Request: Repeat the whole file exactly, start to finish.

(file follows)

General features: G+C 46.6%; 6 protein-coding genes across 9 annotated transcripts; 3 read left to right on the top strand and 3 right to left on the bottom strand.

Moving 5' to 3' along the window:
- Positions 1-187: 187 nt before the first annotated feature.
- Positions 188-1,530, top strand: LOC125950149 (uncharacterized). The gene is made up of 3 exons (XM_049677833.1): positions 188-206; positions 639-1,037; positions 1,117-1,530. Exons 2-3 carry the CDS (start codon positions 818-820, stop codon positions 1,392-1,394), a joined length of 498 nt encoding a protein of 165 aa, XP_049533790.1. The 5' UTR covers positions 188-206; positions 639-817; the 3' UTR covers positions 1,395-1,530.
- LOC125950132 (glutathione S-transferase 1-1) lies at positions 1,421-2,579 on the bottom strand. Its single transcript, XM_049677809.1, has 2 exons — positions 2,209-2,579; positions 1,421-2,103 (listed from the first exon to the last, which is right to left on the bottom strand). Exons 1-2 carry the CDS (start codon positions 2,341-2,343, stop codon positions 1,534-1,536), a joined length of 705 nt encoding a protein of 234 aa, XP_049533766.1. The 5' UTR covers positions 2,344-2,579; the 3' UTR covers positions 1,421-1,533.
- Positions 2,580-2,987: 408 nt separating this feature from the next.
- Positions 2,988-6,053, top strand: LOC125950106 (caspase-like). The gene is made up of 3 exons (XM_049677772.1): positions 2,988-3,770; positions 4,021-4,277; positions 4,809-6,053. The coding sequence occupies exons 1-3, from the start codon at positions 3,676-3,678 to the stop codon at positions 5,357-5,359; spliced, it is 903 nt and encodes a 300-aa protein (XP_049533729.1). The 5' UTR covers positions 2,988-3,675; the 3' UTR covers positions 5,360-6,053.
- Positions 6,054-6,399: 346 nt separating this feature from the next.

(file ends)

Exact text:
General features: G+C 46.6%; 6 protein-coding genes across 9 annotated transcripts; 3 read left to right on the top strand and 3 right to left on the bottom strand.

Moving 5' to 3' along the window:
- Positions 1-187: 187 nt before the first annotated feature.
- Positions 188-1,530, top strand: LOC125950149 (uncharacterized). The gene is made up of 3 exons (XM_049677833.1): positions 188-206; positions 639-1,037; positions 1,117-1,530. Exons 2-3 carry the CDS (start codon positions 818-820, stop codon positions 1,392-1,394), a joined length of 498 nt encoding a protein of 165 aa, XP_049533790.1. The 5' UTR covers positions 188-206; positions 639-817; the 3' UTR covers positions 1,395-1,530.
- LOC125950132 (glutathione S-transferase 1-1) lies at positions 1,421-2,579 on the bottom strand. Its single transcript, XM_049677809.1, has 2 exons — positions 2,209-2,579; positions 1,421-2,103 (listed from the first exon to the last, which is right to left on the bottom strand). Exons 1-2 carry the CDS (start codon positions 2,341-2,343, stop codon positions 1,534-1,536), a joined length of 705 nt encoding a protein of 234 aa, XP_049533766.1. The 5' UTR covers positions 2,344-2,579; the 3' UTR covers positions 1,421-1,533.
- Positions 2,580-2,987: 408 nt separating this feature from the next.
- Positions 2,988-6,053, top strand: LOC125950106 (caspase-like). The gene is made up of 3 exons (XM_049677772.1): positions 2,988-3,770; positions 4,021-4,277; positions 4,809-6,053. The coding sequence occupies exons 1-3, from the start codon at positions 3,676-3,678 to the stop codon at positions 5,357-5,359; spliced, it is 903 nt and encodes a 300-aa protein (XP_049533729.1). The 5' UTR covers positions 2,988-3,675; the 3' UTR covers positions 5,360-6,053.
- Positions 6,054-6,399: 346 nt separating this feature from the next.